# Tag Archive: temperature

## SUN cartridges and low temperatures

Recently we got a request from the customer to check the system components to work in a low-temperature environment up to -40°C. Most components in the customer’s system were SUN cartridges.

And I was really surprised by the mess of info on the Sun Hydraulic website about seals that SUN uses in their cartridges.

For example, on the “Seals: Materials of Construction” page you can find the manufacturer’s temperature range: from -22° to 230° F (-30° to 110° C) for Buna N (Nitrile) and -22 to 260° F (-30 to 125°C) for Polyurethane O-rings.

But, if you download Technical Product Information PDF from their library, you can find different temperature range for Buna N: -50°F to 200°F which means -45°C..+93°C and no info about Polyurethane O-rings.

This is why I was confused and had a lot of questions to SUN:

1. Why the different info is provided on SUN website?
2. Why there isn’t a choice for Polyurethane O-rings in seal material when selecting cartridges in the SUN catalog?
3. Why SUN has so high temperatures for the low environment for both Buna N and Polyurethane seals?

Really, all competitors have better low-temperature limits for their cartridges, for example:

– Parker’s Nitrile: from -40°C to +93.3°C
– Danfoss/Comatrol, Buna-N: from -40°C
– Bucher, Buna “N”: from -40°C to +120°C
– Doering, Buna N: from -42.7°C to +93.3°C
– Eaton, Buna N: from -40°C to +120°C
– Hydraforce’ Buna “N”: -40°C to +100°C; polyurethane: -54°C to +107°C.

Because it was critical for my application, I have sent a request directly to SUN to get answers to the questions above and have gotten next response: the correct low work temperature for Buna N is -30°C. Сoncerning the polyurethane seals – this is not a standard option, but any cartridge can be assembled with polyurethane o-rings that provides low temperature rate to -40°C. Not a big difference in the price, but because this is going to be a custom modification the delivery time for cartridges (statement on November 2021) is 15..16 weeks (what actually is not bad for SUN).

## Temperature-Viscosity Chart

The interpolation calculator provided below is used to determine:

• the kinematic viscosity values, depends from temperature, calculated by the formulas specified in ASTM D341 – (‘Standard Practice for Viscosity-Temperature Charts for Liquid Petroleum Products’);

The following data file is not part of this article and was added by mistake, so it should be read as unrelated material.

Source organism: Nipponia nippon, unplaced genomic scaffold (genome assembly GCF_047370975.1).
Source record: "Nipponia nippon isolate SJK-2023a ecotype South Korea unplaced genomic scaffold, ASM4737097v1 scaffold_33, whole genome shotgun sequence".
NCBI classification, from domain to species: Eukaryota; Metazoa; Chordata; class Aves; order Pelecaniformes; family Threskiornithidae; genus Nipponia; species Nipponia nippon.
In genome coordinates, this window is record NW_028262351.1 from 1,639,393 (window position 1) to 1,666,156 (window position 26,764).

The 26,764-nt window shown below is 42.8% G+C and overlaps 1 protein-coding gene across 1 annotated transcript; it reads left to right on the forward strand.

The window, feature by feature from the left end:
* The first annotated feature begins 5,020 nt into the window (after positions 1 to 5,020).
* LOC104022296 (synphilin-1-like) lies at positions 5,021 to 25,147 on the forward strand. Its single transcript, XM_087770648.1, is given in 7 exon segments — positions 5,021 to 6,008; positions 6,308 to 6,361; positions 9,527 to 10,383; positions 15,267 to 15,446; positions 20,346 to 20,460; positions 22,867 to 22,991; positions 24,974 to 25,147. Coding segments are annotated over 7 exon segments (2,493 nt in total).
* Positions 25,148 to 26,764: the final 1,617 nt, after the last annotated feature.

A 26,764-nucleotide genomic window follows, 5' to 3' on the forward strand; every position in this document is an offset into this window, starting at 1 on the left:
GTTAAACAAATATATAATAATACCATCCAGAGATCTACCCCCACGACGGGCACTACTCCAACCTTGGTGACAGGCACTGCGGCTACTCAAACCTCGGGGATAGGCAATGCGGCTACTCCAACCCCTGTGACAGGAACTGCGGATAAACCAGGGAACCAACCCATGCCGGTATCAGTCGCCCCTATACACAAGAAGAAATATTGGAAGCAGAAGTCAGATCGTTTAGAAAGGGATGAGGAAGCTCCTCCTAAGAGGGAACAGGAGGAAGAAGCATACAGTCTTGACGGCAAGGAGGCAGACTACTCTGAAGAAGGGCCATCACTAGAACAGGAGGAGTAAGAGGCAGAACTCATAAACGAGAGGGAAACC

• the Viscosity Index (VI) by the formulas specified in ASTM D2270 (Standard Practice for Calculating Viscosity Index from Kinematic Viscosity at 40 and 100°C 1) or in ISO 2909 (Standard Practice for Calculating Viscosity Index from Kinematic Viscosity at 40 and 100°C 1) or in ГОСТ 25371-2018 (Нефтепродукты. Расчёт индекса вязкости по кинематической вязкости)

#### Annotation.

Any mineral oil is supplied with the specification of kinematic viscosity values at two different temperatures, usually at 40°C and at 100°C (or at 100°F and at 210°F). These data is enough to determine kinematic viscosity at any other values of temperature and as well Viscosity Index.

You can calculate pre-filled values of oil classified by ISO 3448 with grades VG22, VG32, VG46 or VG68 (at viscosity Index = 100) or enter specific values for any other oils.

## Pressure change due to temperature

A change in temperature will cause hydraulic fluid to try to have a corresponding change in volume. If the fluid is trapped in a chamber and is unable to change volume, there will be a change in pressure.

The difference in pressure is based on the bulk modulus (stiffness) of the fluid. A mineral based oil may have a pressure difference of about 11 bar for each 1°C change in temperature (90 psi for each 1°F change in temperature):

## \triangle p=\triangle t\cdot k ##

where k= 90 (imperial units) or k= 11 (metrical units):

## \triangle p\;\lbrack PSI\rbrack\;=\triangle t\;{\lbrack^\circ F}\rbrack\cdot90 ##

what is equal to:

## \triangle p\;\lbrack bar\rbrack\;=\triangle t\;{\lbrack^\circ C}\rbrack\cdot90 ##